unconductive trash / Largely Observed

24.05.2023 - 29.07.2023

Fait Gallery, Ve Vaňkovce 2, Brno

Curator: Pavlína Morganová

Opening: 24th May, 7 pm


The title of the exhibition, Largely Observed, is inspired by one of the terms of the current earthquake scale. It defines a degree of a critical state that is observed but not necessarily viewed as fatal. The exhibition presents new works by a pair of artists (Michal Pěchouček and Rudi Koval) who have been working exclusively together under the unconductive trash label since 2019. The cycles of paintings and installations are divided into several wholes in which the artists explore not only their shared creative process but also some neglected images of the past. Through monochrome work with colour and figurative detail, they tell real stories of the 20th century that strongly resonate with today's lived reality.

Jan Šerých / On Exactitude in Science


Fait Gallery MEM, Ve Vaňkovce 2, Brno

Curator: Tomáš Dvořák

Opening: February 22, 2023


Jan Šerých and I belong to the last generation that had a globe in their children's rooms. Children were usually given this decorative teaching aid when entering the primary school, as awareness of the whole world and the ability to read a map were, along with reading, writing, counting and telling time, among the basic skills that resonated with the modern ideal of literacy. The popularity of spherical, often rotating, relief, or even illuminated models of the Earth grew in the 1970s as a result of space exploration programmes on both sides of the Iron Curtain and the opportunity to view our planet from the outside, through images taken by astronauts. The globe thus no longer referred only to adventurous voyages and travels, when all places on its surface were described, but rather to the exploration of space: the Earth became a home port.

I didn't get my son a globe. The reason was not only the fact that we now carry the models of our planet in our pockets, but also the inappropriateness of such a gift, the guilt felt when "passing on" the planet to the next generation. On the globe today we can discover at the most diminishing glaciers, sinking tropical islands, or new ones made of garbage. The routes of overseas explorers have been taken over by cargo ships and refugee boats. Geography today is inherently geopolitical; maps show not only the unevenness of the globe's surface but also the inequalities among the planet’s inhabitants. What I found most off-putting about the student globes, however, was their small and fixed scale, reducing them to mere decorative symbols, and the flatness of the image emphasized by its application onto a sphere. The three-dimensional globe lies more than the flat surface of a map: although they appear so at first glance, paper or plastic have no inside or depth.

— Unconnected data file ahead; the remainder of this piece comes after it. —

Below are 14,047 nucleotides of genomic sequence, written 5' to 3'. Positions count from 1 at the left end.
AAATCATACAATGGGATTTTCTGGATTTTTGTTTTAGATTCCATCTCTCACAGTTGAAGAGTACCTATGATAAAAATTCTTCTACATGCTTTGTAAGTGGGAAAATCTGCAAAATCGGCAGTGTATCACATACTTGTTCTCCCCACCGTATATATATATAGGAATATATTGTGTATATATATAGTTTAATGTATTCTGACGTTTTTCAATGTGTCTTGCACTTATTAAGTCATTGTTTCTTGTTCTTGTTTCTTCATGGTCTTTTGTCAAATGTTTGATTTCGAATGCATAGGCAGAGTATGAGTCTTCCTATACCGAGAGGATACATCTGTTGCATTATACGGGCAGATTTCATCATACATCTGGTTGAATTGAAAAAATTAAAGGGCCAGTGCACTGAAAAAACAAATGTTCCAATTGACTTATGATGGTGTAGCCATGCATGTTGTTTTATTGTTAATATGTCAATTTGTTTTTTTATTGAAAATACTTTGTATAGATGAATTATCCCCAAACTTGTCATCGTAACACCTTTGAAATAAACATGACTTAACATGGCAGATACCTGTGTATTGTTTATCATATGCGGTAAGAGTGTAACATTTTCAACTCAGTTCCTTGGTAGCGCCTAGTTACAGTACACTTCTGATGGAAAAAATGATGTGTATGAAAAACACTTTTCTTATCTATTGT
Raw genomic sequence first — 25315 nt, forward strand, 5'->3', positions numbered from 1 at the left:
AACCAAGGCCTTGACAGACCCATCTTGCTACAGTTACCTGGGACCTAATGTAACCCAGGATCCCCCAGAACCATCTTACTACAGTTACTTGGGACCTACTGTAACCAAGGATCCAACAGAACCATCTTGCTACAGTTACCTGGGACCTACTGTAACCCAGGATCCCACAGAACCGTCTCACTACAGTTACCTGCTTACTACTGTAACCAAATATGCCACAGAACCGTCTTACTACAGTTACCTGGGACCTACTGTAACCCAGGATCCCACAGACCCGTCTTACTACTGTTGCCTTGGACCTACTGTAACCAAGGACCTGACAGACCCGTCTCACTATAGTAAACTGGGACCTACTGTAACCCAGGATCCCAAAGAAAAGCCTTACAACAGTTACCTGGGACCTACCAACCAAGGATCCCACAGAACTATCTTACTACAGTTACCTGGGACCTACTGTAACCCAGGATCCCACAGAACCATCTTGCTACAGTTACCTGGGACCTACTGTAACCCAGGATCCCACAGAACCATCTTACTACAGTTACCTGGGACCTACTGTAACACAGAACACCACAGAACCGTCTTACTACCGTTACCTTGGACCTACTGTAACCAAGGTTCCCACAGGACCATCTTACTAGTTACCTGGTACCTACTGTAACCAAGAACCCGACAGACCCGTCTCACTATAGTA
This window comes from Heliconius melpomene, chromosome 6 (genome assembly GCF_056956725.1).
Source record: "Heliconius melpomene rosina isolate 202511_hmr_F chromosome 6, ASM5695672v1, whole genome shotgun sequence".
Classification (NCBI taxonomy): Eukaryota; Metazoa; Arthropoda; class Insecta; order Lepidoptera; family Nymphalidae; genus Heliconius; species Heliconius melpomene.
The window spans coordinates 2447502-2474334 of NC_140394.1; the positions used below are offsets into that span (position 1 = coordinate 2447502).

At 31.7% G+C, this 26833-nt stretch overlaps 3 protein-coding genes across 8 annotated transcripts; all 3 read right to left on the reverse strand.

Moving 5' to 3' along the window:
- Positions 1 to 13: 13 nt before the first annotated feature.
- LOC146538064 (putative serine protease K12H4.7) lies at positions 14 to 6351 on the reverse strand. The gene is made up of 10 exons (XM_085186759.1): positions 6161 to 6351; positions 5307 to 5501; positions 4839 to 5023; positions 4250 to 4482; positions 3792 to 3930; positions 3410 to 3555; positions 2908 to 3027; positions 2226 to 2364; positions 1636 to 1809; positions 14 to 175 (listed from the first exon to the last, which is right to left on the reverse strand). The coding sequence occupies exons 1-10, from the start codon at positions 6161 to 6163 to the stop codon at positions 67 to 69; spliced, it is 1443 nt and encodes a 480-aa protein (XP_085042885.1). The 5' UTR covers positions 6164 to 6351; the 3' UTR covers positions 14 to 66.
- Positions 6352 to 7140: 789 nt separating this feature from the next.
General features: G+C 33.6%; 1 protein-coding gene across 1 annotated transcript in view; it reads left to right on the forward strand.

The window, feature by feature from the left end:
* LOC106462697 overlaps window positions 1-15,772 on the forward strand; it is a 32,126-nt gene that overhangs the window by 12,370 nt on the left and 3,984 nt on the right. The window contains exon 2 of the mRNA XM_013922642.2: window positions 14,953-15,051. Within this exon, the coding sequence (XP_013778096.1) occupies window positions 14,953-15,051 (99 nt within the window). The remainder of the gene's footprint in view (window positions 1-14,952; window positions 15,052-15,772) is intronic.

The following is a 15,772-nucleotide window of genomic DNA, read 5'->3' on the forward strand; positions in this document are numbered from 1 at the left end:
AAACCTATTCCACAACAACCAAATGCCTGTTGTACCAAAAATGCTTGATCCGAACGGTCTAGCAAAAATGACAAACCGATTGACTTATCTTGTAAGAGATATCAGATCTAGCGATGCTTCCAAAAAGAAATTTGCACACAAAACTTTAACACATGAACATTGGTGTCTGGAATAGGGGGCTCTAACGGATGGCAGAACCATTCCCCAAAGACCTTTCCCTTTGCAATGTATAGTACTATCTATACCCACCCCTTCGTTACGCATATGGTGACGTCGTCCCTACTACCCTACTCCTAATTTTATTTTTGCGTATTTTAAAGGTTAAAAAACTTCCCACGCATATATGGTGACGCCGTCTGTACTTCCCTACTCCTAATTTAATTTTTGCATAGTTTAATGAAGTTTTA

I am not referring here to the inner spheres of the Earth which are as inaccessible to us as the outer space, but to the area only a few kilometres thick that us earthlings inhabit. Bruno Latour calls this relatively thin layer, a fragile biofilm surviving at the interface between land, water and air, the "critical zone" in his recent books and projects. Negligible as it may be in relation to the size of the planet and the universe, it has thickness and density of its own; it is not just a surface but a living and diverse layer, a skin, a coating. The film needs to be peeled off from the globe and properly examined as to what it is made of and how it is made.

The critical zone can only be seen from a distance: we have to climb a tree or a hill, take off in a balloon or a plane, and today we can use from the comfort of our homes virtual globes made up of a multitude of continuously updated satellite images. Among the most popular ones is Google Earth, which gives the impression of a continuous and homogeneous map on which we can zoom in on any place on Earth and view the stage of earthlings' existence. In reality, however, its software assembles images taken by different providers, with different spatial resolutions or levels of detail, with different colours and from different eras (Ukrainian Bachmut still exists on Google Earth). Especially in less-exposed places, its mosaic character and complexity (in the original sense of composition) can be revealed the closer we get to the Earth. Zooming in and out and refocusing are among the most important media techniques today. It is no coincidence that the golden age of zooming in cinema goes back to the 1970s, a time of awakening planetary consciousness stimulated by spaceflights, when zooming still implied the possibility of a smooth transition between different dimensions, ultimately always related to humans. But zooming is not just an optical, aesthetic effect; it is at the same time and above all a technique of comparison. It is a special kind of moving image (no longer in the sense of the virtual motion of a film, not even the movement of a person navigating through a map); it changes the scale of things and thus of the observers. Rather than as a technique of overview and appropriation, zoom can be understood and used to encounter otherness and to learn to approach and move away, closeness and distance, in spatial, chronological, mental and cultural terms. Such an encounter is no longer a manipulation of a unified, neatly arranged model of the world, but a negotiation of particular people in particular situations in which we are always a detail and the whole at once.






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